The Small Business Guide To Taxes
Hiring an accountant is about as fun as booking a dentist appointment. But, just like keeping your teeth sparkly, keeping your books and taxes squeaky clean is imperative. Especially if you are busy growing a side hustle or small business.
Enter Kelly CPA. We’ve worked with owner Marie Kelly at our educational conferences and love her candor and ability to connect with creative thinkers and spirits.
With Tax Day just two months away, we thought it was a good time to sit down with our go-to Certified Public Accountant girlboss (in her oh-so-gorgeous Dallas office) and see what we need to know to file on time and correctly this April and beyond.
It’s two months from Tax Day, what should people be doing right now to get filed on time and properly?
Gather your tax documents for personal reasons (W-2s, 1099s from banks, etc.). When it comes to business, you should make sure your books are updated through the end of 2017. Categorize all income and expenses from 2017 into the right place. Make sure you took an inventory count at the end of last year so you can report that on your tax return. Confirm that the bank and credit card balances on your books match the balances on the statements received from the bank at the end of last December.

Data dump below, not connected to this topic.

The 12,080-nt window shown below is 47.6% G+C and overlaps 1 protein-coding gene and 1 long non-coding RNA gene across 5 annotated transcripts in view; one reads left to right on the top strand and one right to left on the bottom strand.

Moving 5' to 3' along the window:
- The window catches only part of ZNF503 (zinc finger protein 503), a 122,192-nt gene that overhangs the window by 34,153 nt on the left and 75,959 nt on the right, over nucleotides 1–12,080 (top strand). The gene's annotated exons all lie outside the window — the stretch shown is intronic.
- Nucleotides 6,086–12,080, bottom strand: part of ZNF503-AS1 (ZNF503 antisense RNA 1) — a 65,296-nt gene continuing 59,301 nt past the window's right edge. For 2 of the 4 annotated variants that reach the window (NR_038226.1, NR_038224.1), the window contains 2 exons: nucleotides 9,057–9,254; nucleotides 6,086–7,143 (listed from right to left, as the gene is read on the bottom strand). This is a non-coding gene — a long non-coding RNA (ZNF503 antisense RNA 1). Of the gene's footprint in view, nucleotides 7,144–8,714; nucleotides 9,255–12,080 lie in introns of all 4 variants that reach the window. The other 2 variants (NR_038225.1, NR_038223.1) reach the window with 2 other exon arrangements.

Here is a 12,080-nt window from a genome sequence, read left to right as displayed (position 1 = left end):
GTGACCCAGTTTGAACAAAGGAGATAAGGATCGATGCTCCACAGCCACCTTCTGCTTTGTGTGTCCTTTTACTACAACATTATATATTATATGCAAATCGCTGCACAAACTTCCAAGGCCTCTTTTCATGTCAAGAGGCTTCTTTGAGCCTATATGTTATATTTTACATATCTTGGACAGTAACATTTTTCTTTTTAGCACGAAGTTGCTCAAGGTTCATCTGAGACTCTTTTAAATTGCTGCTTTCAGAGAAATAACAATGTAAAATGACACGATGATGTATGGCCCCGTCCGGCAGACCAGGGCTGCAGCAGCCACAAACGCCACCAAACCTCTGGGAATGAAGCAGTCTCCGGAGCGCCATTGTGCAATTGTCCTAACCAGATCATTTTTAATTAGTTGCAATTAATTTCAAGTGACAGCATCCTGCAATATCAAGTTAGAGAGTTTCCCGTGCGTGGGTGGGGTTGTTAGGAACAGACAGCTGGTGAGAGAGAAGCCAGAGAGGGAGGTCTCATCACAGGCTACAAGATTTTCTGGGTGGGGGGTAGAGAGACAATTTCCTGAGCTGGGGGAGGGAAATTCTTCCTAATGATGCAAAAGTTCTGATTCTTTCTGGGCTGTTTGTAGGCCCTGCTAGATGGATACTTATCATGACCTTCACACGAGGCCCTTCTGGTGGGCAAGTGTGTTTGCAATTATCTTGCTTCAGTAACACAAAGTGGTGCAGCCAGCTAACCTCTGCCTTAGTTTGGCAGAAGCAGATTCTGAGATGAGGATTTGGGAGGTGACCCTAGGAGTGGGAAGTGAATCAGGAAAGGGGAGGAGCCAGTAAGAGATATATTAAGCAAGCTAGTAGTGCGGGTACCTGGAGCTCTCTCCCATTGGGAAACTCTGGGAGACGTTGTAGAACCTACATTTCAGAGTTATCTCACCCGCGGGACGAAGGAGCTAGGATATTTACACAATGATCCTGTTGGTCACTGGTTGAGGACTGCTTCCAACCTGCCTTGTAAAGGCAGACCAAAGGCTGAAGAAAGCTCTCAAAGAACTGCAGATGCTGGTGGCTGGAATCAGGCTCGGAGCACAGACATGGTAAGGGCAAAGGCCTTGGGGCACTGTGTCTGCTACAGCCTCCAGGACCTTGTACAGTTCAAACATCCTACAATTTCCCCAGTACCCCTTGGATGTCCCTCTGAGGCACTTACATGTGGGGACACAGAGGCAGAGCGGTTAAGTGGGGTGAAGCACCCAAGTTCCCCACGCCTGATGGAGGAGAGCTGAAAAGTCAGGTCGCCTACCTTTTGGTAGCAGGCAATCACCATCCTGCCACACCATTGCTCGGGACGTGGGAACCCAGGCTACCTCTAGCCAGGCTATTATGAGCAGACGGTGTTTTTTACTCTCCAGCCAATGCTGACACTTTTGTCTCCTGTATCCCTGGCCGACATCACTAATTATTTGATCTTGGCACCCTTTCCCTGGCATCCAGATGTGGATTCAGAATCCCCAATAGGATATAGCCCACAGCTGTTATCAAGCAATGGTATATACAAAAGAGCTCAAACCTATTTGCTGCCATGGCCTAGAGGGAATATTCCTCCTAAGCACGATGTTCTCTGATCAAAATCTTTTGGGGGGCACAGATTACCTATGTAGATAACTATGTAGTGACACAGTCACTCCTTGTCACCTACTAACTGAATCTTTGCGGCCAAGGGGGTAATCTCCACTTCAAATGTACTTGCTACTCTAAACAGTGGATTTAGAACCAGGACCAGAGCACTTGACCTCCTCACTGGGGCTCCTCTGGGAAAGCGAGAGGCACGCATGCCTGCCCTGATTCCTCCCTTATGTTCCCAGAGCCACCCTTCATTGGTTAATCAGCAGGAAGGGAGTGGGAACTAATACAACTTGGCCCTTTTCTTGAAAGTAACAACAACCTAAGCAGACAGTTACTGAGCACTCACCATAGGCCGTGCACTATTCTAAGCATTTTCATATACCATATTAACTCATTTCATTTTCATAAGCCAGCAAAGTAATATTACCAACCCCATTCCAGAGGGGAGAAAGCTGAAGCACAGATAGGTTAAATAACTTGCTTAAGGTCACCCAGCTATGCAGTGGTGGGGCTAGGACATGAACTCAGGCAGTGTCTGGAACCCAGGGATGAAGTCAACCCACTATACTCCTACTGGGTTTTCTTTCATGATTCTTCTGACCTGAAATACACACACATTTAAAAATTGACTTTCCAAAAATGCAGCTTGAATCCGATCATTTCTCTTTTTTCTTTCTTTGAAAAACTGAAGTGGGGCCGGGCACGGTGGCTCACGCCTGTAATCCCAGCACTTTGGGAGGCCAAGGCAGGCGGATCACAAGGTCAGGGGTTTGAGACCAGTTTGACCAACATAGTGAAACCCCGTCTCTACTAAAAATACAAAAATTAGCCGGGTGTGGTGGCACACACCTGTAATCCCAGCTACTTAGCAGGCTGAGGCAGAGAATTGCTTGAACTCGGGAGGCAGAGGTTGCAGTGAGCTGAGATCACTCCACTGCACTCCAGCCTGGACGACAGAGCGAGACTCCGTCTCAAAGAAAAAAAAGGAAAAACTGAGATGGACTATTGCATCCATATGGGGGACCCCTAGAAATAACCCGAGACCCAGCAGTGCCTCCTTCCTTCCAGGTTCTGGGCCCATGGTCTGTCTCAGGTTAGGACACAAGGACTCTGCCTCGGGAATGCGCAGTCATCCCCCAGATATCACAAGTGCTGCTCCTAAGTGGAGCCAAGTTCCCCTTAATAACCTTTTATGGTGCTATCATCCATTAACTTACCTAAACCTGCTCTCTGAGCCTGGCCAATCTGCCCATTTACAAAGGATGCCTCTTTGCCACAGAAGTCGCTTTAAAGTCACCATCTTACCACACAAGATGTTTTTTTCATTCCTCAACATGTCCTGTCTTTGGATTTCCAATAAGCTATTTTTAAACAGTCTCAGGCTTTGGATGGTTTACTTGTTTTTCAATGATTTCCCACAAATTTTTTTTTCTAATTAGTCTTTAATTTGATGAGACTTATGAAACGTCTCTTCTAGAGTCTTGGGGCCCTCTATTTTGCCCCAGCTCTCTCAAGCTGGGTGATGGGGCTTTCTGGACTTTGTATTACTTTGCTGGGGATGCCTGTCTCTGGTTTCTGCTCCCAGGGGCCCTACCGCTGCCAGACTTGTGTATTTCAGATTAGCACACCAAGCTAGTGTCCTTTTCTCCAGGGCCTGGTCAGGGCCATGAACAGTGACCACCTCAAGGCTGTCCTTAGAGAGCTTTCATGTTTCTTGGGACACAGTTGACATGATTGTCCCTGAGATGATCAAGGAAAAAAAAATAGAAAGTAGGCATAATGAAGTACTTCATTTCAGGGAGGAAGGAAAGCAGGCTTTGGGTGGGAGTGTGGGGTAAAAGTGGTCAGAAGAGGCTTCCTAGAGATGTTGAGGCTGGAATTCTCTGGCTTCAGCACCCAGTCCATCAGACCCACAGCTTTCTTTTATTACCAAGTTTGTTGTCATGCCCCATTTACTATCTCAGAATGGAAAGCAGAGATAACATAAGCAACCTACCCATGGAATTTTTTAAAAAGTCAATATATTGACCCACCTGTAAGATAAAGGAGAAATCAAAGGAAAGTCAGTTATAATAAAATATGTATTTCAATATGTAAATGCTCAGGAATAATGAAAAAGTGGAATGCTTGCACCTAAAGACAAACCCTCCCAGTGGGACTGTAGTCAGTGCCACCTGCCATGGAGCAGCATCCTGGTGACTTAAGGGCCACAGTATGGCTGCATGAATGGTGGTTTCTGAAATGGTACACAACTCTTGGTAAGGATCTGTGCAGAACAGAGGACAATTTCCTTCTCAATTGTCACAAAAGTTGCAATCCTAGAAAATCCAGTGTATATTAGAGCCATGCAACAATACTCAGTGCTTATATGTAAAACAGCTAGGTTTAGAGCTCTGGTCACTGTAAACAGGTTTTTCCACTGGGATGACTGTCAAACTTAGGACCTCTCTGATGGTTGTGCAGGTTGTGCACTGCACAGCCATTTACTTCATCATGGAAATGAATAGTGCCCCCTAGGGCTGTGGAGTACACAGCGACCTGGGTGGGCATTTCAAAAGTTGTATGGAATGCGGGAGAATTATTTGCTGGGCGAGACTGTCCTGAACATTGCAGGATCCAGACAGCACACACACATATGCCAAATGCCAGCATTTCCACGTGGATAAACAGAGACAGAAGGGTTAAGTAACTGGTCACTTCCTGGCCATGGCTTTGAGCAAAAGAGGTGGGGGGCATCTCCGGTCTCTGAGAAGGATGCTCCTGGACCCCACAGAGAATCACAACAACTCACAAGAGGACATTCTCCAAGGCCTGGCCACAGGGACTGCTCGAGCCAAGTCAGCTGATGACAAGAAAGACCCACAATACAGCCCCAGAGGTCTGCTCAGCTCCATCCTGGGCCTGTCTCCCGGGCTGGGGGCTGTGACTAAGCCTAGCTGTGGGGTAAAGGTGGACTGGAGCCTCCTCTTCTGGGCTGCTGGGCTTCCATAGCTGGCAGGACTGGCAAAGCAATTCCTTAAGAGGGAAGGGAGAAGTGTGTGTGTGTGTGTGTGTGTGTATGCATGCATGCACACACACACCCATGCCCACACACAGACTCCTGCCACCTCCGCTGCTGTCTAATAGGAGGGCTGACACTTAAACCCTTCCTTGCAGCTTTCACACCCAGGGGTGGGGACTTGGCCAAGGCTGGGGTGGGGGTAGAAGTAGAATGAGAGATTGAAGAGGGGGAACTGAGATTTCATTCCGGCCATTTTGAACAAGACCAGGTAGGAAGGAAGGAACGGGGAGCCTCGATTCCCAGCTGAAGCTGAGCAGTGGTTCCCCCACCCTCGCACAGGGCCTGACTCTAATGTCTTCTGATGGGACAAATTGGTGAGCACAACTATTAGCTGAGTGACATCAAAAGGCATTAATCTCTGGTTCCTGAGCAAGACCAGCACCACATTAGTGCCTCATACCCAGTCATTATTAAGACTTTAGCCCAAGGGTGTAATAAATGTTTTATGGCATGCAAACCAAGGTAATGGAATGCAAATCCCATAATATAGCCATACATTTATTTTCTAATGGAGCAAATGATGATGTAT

Ok, after Tax Day, what is a good rule of thumb for staying on top of your taxes and accounting moving forward? Is there a monthly checklist or something you recommend?
We recommend that you make quarterly estimated tax payments to the IRS in April, June, September and January if you own a business so you aren’t surprised at how much you owe in April. This also forces you to put money aside for taxes. A great idea for small business owners would be to reconcile their various bank and credit card accounts each month in Quickbooks (or whatever software they use for bookkeeping) to the task doesn’t become overwhelming at the end of the year (you’ll also probably remember your expenses better this way). We strongly encourage clients to have a separate bank account set up for their business.
When is it time for a small business or freelancer to join an accounting software like Quickbooks? Which do you like or recommend and why?